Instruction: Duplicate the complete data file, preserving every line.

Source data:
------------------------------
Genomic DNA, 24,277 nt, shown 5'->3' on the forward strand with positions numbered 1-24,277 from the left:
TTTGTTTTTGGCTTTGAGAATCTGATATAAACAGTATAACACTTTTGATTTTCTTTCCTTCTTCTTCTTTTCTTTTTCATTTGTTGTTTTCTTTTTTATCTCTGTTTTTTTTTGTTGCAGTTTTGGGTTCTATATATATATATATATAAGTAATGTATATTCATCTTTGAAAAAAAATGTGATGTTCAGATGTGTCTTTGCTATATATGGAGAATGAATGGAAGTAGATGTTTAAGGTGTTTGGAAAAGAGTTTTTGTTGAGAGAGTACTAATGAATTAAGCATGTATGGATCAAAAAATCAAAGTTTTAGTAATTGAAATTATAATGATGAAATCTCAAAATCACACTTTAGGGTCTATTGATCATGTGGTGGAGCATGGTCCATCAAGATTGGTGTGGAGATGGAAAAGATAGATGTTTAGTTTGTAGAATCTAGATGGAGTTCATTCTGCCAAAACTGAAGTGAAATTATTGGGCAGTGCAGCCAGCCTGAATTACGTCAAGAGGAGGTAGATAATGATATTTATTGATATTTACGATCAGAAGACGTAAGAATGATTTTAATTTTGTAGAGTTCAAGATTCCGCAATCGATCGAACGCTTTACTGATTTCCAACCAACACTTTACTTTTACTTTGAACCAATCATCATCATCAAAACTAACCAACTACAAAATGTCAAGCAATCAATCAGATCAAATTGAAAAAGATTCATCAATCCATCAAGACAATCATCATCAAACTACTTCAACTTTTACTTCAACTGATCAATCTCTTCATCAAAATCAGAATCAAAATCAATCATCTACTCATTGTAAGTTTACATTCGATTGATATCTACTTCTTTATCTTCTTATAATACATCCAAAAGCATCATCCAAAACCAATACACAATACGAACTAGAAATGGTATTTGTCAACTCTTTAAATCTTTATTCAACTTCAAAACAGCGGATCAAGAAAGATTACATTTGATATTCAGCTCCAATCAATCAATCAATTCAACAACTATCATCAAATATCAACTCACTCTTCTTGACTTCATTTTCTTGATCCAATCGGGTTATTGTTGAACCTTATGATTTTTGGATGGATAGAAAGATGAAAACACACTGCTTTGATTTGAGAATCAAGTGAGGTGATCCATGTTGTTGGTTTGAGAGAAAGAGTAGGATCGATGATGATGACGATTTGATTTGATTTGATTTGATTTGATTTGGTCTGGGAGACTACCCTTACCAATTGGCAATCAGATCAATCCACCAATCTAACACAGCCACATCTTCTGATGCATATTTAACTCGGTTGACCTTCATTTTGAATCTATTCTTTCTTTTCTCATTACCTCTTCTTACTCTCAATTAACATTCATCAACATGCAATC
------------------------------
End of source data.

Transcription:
Genomic DNA, 24,277 nt, shown 5'->3' on the forward strand with positions numbered 1-24,277 from the left:
TTTGTTTTTGGCTTTGAGAATCTGATATAAACAGTATAACACTTTTGATTTTCTTTCCTTCTTCTTCTTTTCTTTTTCATTTGTTGTTTTCTTTTTTATCTCTGTTTTTTTTTGTTGCAGTTTTGGGTTCTATATATATATATATATAAGTAATGTATATTCATCTTTGAAAAAAAATGTGATGTTCAGATGTGTCTTTGCTATATATGGAGAATGAATGGAAGTAGATGTTTAAGGTGTTTGGAAAAGAGTTTTTGTTGAGAGAGTACTAATGAATTAAGCATGTATGGATCAAAAAATCAAAGTTTTAGTAATTGAAATTATAATGATGAAATCTCAAAATCACACTTTAGGGTCTATTGATCATGTGGTGGAGCATGGTCCATCAAGATTGGTGTGGAGATGGAAAAGATAGATGTTTAGTTTGTAGAATCTAGATGGAGTTCATTCTGCCAAAACTGAAGTGAAATTATTGGGCAGTGCAGCCAGCCTGAATTACGTCAAGAGGAGGTAGATAATGATATTTATTGATATTTACGATCAGAAGACGTAAGAATGATTTTAATTTTGTAGAGTTCAAGATTCCGCAATCGATCGAACGCTTTACTGATTTCCAACCAACACTTTACTTTTACTTTGAACCAATCATCATCATCAAAACTAACCAACTACAAAATGTCAAGCAATCAATCAGATCAAATTGAAAAAGATTCATCAATCCATCAAGACAATCATCATCAAACTACTTCAACTTTTACTTCAACTGATCAATCTCTTCATCAAAATCAGAATCAAAATCAATCATCTACTCATTGTAAGTTTACATTCGATTGATATCTACTTCTTTATCTTCTTATAATACATCCAAAAGCATCATCCAAAACCAATACACAATACGAACTAGAAATGGTATTTGTCAACTCTTTAAATCTTTATTCAACTTCAAAACAGCGGATCAAGAAAGATTACATTTGATATTCAGCTCCAATCAATCAATCAATTCAACAACTATCATCAAATATCAACTCACTCTTCTTGACTTCATTTTCTTGATCCAATCGGGTTATTGTTGAACCTTATGATTTTTGGATGGATAGAAAGATGAAAACACACTGCTTTGATTTGAGAATCAAGTGAGGTGATCCATGTTGTTGGTTTGAGAGAAAGAGTAGGATCGATGATGATGACGATTTGATTTGATTTGATTTGATTTGATTTGGTCTGGGAGACTACCCTTACCAATTGGCAATCAGATCAATCCACCAATCTAACACAGCCACATCTTCTGATGCATATTTAACTCGGTTGACCTTCATTTTGAATCTATTCTTTCTTTTCTCATTACCTCTTCTTACTCTCAATTAACATTCATCAACATGCAATC